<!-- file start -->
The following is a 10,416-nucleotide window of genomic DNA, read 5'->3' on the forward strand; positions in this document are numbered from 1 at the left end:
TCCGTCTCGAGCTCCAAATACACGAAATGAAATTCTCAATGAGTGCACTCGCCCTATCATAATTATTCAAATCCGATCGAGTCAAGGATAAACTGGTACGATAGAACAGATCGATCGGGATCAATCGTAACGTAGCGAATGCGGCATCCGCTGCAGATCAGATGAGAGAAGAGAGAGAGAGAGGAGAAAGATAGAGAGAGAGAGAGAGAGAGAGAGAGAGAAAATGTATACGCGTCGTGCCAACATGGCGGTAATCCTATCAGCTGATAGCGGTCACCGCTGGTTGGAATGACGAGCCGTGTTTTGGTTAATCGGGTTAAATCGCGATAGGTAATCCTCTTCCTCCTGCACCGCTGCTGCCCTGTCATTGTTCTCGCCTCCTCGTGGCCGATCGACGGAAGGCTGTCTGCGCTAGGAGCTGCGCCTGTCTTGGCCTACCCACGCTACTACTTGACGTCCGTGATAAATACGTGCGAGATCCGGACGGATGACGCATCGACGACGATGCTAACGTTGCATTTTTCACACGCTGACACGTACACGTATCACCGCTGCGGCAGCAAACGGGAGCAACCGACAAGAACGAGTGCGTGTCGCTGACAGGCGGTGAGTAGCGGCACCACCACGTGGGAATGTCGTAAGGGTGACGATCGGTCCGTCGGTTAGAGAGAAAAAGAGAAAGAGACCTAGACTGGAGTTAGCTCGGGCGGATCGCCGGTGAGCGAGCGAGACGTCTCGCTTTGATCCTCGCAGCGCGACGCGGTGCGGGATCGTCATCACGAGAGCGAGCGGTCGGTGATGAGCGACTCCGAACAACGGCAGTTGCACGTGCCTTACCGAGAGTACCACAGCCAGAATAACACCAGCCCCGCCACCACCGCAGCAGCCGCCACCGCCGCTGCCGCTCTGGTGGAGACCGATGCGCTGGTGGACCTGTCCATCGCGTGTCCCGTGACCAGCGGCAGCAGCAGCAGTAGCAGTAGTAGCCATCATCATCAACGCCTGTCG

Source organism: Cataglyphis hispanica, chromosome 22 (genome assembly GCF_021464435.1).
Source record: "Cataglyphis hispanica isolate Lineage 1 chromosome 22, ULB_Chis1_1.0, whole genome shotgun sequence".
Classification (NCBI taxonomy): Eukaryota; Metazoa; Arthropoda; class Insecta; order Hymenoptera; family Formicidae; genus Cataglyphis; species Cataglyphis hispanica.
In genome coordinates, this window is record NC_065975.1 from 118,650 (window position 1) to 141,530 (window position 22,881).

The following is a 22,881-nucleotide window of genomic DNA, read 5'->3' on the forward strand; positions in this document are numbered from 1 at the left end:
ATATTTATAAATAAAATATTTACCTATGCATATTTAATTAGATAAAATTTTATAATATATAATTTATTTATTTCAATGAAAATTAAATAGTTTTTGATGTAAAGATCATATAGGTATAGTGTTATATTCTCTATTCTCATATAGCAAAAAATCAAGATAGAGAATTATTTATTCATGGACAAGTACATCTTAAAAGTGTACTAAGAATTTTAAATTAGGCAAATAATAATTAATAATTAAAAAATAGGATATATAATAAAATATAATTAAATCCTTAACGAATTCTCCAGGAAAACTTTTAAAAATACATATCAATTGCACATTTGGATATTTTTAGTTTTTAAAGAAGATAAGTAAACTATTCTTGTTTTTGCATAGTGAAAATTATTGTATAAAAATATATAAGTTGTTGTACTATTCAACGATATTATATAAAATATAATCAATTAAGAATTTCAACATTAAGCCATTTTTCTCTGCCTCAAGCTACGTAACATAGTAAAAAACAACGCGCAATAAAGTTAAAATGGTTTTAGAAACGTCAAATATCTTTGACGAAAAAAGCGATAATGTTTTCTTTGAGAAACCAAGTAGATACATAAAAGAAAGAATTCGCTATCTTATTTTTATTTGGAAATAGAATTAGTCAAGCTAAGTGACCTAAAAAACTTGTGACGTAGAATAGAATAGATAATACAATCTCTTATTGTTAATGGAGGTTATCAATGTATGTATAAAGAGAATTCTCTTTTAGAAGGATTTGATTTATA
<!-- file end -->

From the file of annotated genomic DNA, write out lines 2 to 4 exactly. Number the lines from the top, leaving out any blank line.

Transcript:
TCCGTCTCGAGCTCCAAATACACGAAATGAAATTCTCAATGAGTGCACTCGCCCTATCATAATTATTCAAATCCGATCGAGTCAAGGATAAACTGGTACGATAGAACAGATCGATCGGGATCAATCGTAACGTAGCGAATGCGGCATCCGCTGCAGATCAGATGAGAGAAGAGAGAGAGAGAGGAGAAAGATAGAGAGAGAGAGAGAGAGAGAGAGAGAGAAAATGTATACGCGTCGTGCCAACATGGCGGTAATCCTATCAGCTGATAGCGGTCACCGCTGGTTGGAATGACGAGCCGTGTTTTGGTTAATCGGGTTAAATCGCGATAGGTAATCCTCTTCCTCCTGCACCGCTGCTGCCCTGTCATTGTTCTCGCCTCCTCGTGGCCGATCGACGGAAGGCTGTCTGCGCTAGGAGCTGCGCCTGTCTTGGCCTACCCACGCTACTACTTGACGTCCGTGATAAATACGTGCGAGATCCGGACGGATGACGCATCGACGACGATGCTAACGTTGCATTTTTCACACGCTGACACGTACACGTATCACCGCTGCGGCAGCAAACGGGAGCAACCGACAAGAACGAGTGCGTGTCGCTGACAGGCGGTGAGTAGCGGCACCACCACGTGGGAATGTCGTAAGGGTGACGATCGGTCCGTCGGTTAGAGAGAAAAAGAGAAAGAGACCTAGACTGGAGTTAGCTCGGGCGGATCGCCGGTGAGCGAGCGAGACGTCTCGCTTTGATCCTCGCAGCGCGACGCGGTGCGGGATCGTCATCACGAGAGCGAGCGGTCGGTGATGAGCGACTCCGAACAACGGCAGTTGCACGTGCCTTACCGAGAGTACCACAGCCAGAATAACACCAGCCCCGCCACCACCGCAGCAGCCGCCACCGCCGCTGCCGCTCTGGTGGAGACCGATGCGCTGGTGGACCTGTCCATCGCGTGTCCCGTGACCAGCGGCAGCAGCAGCAGTAGCAGTAGTAGCCATCATCATCAACGCCTGTCG

Source organism: Cataglyphis hispanica, chromosome 22 (genome assembly GCF_021464435.1).
Source record: "Cataglyphis hispanica isolate Lineage 1 chromosome 22, ULB_Chis1_1.0, whole genome shotgun sequence".